Hardie Grant’s Le Snob series is like a collection of beautifully designed travel guides to various luxury destinations. Except, that in the case of this series, the destinations are Champagne, Cigars, Lingerie, Perfume, Shoes, Tailoring and Whisky.
I’m going to tell you a little bit more about Le Snob: Perfume because I have had the opportunity to get to know the author and although he doesn’t need my help (the book has received rave reviews), I really do think this is a good addition to every perfume library.
The book itself is beautiful as an object and compact enough to slip into your handbag as you pop to London for a spot of perfume shopping. As much as I adore Perfumes, The A-Z Guide by Luca Turin and Tania Sanchez, it IS a hefty volume in its dead-tree form and not all that convenient to carry with you and whip out on the perfume counter (I have tried).
Beautiful perfume bottle illustrations by Tonwen Jones are scattered throughout and the rest of the book design is pleasing to the eye and actually makes the guide easier to use.
The book is split into nine sections:
- Mainstream: Feminine
- Manstream: Masculine
- Mainstream: Unisex
- Niche: Feminine
- Niche: Masculine
- Niche: Unisex
There are helpful “Words From The Wise” sections with advice from such industry illuminaries as Francis Kurkdjian, Andy Tauer, Linda Pilkington, Christopher Chong and Roja Dove, covering issues from “the sex of a scent” to “the pros and cons of synthetics.”
Author Dariush Alavi deftly summarises complex topics into easy-to-understand glimpses behind the scenes of a still rather secretive industry. His background in teaching helps here, I think.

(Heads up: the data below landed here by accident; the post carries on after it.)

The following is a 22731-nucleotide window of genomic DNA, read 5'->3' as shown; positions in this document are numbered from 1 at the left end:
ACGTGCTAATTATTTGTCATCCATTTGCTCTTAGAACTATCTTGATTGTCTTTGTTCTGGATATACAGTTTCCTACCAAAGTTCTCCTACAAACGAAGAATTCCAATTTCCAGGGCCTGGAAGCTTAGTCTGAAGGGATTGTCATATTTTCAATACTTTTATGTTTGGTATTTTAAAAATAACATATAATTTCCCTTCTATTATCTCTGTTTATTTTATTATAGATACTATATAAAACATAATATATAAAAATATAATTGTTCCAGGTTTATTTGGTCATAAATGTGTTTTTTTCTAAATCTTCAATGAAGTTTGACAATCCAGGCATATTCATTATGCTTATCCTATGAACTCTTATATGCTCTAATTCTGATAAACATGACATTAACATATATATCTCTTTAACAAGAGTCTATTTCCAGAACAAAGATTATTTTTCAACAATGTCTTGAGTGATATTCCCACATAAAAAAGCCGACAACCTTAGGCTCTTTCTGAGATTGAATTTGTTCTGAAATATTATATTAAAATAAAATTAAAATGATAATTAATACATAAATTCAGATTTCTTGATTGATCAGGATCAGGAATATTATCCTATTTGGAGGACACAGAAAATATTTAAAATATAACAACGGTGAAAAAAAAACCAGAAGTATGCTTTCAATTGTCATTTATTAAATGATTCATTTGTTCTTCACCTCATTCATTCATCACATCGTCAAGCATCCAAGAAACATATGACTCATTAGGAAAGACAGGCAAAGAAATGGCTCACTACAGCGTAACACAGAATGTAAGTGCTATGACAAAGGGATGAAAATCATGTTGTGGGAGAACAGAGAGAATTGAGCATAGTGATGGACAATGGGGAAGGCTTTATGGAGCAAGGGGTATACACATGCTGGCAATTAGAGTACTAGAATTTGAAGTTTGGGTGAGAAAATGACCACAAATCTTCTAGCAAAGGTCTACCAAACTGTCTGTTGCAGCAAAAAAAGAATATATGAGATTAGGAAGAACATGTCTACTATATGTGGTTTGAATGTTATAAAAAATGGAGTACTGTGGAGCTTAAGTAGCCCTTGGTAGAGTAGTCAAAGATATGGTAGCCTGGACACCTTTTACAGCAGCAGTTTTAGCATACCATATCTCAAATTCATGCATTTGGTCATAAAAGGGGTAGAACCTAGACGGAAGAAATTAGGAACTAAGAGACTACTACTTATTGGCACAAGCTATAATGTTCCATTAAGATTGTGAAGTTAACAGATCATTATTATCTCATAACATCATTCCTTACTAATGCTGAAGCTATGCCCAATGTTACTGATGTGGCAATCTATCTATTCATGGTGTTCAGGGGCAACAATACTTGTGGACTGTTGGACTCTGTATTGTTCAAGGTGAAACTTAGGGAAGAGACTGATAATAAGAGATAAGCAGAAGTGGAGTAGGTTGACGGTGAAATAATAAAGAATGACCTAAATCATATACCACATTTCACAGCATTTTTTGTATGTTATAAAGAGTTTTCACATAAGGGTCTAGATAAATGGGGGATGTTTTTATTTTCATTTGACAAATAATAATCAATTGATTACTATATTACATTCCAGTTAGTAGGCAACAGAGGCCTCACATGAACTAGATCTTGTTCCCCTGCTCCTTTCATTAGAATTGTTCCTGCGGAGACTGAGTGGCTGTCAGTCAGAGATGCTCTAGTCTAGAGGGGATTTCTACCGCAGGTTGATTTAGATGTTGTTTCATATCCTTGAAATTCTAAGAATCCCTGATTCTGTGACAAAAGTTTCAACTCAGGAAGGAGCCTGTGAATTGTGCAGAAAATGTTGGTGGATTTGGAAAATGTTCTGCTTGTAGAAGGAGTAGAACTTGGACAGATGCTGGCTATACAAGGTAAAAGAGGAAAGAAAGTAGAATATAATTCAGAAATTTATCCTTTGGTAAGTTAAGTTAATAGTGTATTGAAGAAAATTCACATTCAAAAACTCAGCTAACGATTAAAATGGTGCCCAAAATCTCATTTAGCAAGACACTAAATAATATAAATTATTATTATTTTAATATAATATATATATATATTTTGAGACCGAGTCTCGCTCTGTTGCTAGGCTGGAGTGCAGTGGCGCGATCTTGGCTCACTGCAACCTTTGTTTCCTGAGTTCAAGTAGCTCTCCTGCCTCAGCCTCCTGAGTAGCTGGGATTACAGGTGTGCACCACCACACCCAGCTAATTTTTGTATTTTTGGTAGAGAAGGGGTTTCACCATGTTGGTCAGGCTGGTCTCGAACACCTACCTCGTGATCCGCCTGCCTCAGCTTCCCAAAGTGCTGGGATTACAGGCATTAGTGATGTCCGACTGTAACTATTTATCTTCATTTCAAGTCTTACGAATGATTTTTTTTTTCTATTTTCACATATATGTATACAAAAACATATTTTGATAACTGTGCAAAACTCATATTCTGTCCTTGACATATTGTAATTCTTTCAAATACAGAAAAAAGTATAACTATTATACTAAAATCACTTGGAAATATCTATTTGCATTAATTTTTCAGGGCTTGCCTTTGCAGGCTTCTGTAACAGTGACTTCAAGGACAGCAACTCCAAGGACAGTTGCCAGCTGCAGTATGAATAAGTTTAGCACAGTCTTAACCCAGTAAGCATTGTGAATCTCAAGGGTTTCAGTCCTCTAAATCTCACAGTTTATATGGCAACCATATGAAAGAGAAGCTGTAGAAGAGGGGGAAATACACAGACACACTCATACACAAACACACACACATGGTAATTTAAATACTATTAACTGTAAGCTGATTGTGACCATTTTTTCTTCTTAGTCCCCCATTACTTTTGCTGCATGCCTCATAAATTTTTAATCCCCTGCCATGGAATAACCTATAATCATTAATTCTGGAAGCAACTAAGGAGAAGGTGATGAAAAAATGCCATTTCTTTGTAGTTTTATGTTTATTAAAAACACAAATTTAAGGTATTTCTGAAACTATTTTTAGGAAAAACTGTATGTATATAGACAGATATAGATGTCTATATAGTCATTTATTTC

The perfume recommendations are clearly a selection of personal favourites and must-mention classics. Although the book is aimed at the luxury consumer its tone is far from snobbish. All you detect is a burning passion for perfumery and an appreciation for style and quality, regardless of the brand. It clearly cannot be a comprehensive guide to the best of everything perfume has to offer, but think of it as the equivalent of taking a knowledgeable friend out with you to explore perfumes. It would be a good place to start for any budding perfumista.
There are a few obligatory luxury details, such as highlighting the £7000 gold-etched Baccarat bottles of Phul-Nana, Shem-El-Nessim and Hasu-No-Hana from Grossmith.
I did know most of the perfumes covered in the book but was so drawn to the author’s description of Comme Des Garçons 2 Man that I had to sniff it at the earliest opportunity:
It wouldn’t be accurate to say that Mark Buxton’s creation is about snuffed candle smoke: the note is present, but it isn’t the driving force behind the perfume’s effect. It wouldn’t be right to plump for incense either. Again, that would indicate a rudimentary comprehension of the scent, as would cedar and leather (although both are noticeable). The truth is that this is a mysterious, elusive piece of work. If you can imagine some sort of quasi-mythical apparition composed of the aforementioned elements, you might begin to get some idea of how the fragrance operates, but the best thing would be just to smell it.
Overall, I would encourage every perfume afficionado to to get a copy of this useful little guide. You will learn something new and quite possibly discover new favourite scents.